|Joyful scene at the White House in response to Osama bin Laden's death. Creative Commons photo by thisisbossi
When asked why he was so enthusiastic, Stern became more sober. "As a Christian, I do feel a little bit guilty that I'm celebrating a human being's death," he said. "I'm sorry, love thy neighbor. I feel that. And in the end, I am out here celebrating."
Young people seemed cheer for almost anything. A crossing guard, a young guy climbing a lamppost with an American flag, and a fiddler playing a foot-stomping bluegrass tune — they all got love from the crowd.
"Osama bin Laden has been hunted for over half my life," said the fiddler, Henry Meyers, 18. "It's unreal to see this happen," the Washington, DC high school student added.
For 10 years, many Americans have seen bin Laden as the personification of evil, especially those who were young when the attacks occurred on 9-11. The news of his assassination seemed to strike a chord with the younger generation.
"America, f**k yeah!" said the handmade sign held aloft by Sean Levy, 20, a George Washington University student. The slogan, shouted often by the crowd, is the title of a soundtrack from "Team America: World Police," a 2004 film known for ironic jokes about U.S. imperialism. Levy explained that his sign means that "America is one of the greatest countries ever." He added that bin Laden's death "means a lot to the country."
Few revelers had much to say about the impact of bin Laden's death. They weren't sure whether the death would change U.S. foreign policy toward the Arab world. Not many asked whether bin Laden's compound may have been known in advance to U.S. intelligence personnel. There were no questions being murmured about whether any official autopsy was performed on bin Laden's body before his "burial at sea." Or how many civilians were killed during the raid that ended his life. For all of the loud voices at the White House on Sunday night, there were few questions asked.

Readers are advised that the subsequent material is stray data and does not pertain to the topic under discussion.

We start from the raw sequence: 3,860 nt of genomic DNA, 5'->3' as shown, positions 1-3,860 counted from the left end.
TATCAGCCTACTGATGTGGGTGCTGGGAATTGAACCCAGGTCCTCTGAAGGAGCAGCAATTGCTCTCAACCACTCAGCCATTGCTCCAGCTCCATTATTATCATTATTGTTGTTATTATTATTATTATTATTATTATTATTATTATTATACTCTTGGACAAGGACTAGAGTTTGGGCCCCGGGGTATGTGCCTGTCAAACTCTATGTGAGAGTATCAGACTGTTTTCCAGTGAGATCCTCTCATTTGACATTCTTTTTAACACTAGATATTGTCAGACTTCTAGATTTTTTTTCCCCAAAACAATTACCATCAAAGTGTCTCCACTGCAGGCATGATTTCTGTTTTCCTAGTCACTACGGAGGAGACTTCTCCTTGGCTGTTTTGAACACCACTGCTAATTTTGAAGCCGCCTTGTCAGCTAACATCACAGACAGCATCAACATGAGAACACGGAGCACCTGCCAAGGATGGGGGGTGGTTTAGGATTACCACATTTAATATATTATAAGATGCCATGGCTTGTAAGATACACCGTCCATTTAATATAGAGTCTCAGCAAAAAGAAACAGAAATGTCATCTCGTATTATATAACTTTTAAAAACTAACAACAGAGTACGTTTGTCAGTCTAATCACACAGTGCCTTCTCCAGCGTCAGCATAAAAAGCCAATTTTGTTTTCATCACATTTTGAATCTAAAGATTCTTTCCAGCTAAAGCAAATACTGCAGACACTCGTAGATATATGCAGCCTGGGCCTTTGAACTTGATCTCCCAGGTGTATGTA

A much more subdued participant had some clarity as to why he was there.
"I've been a little motivated tonight. I'm a United States Marine," said the man, a war veteran in his late twenties who declined to give his name because he's not authorized to represent his branch of service. He was draped with an American flag and wore a gray T-shirt reading "USMC." The man said he served in Afghanistan for a year.
"Today's a big deal to me because me and my friends, we all signed up after 9-11, and a lot of them didn't come home. So it means a lot to me that one of the main reasons that we signed up is now kind of over."
One thing is certain. There are now fewer excuses for U.S. troops to remain in Afghanistan or Iraq, and fewer reasons for the Pentagon to continue aerial drone attacks on people in Pakistan. No matter what the real reasons are for the U.S. occupation of Afghanistan, whether it's oil, drugs, money, influence, something else, Washington can't continue to cause death and destruction in the name of some unholy manhunt to find America's most wanted terrorist.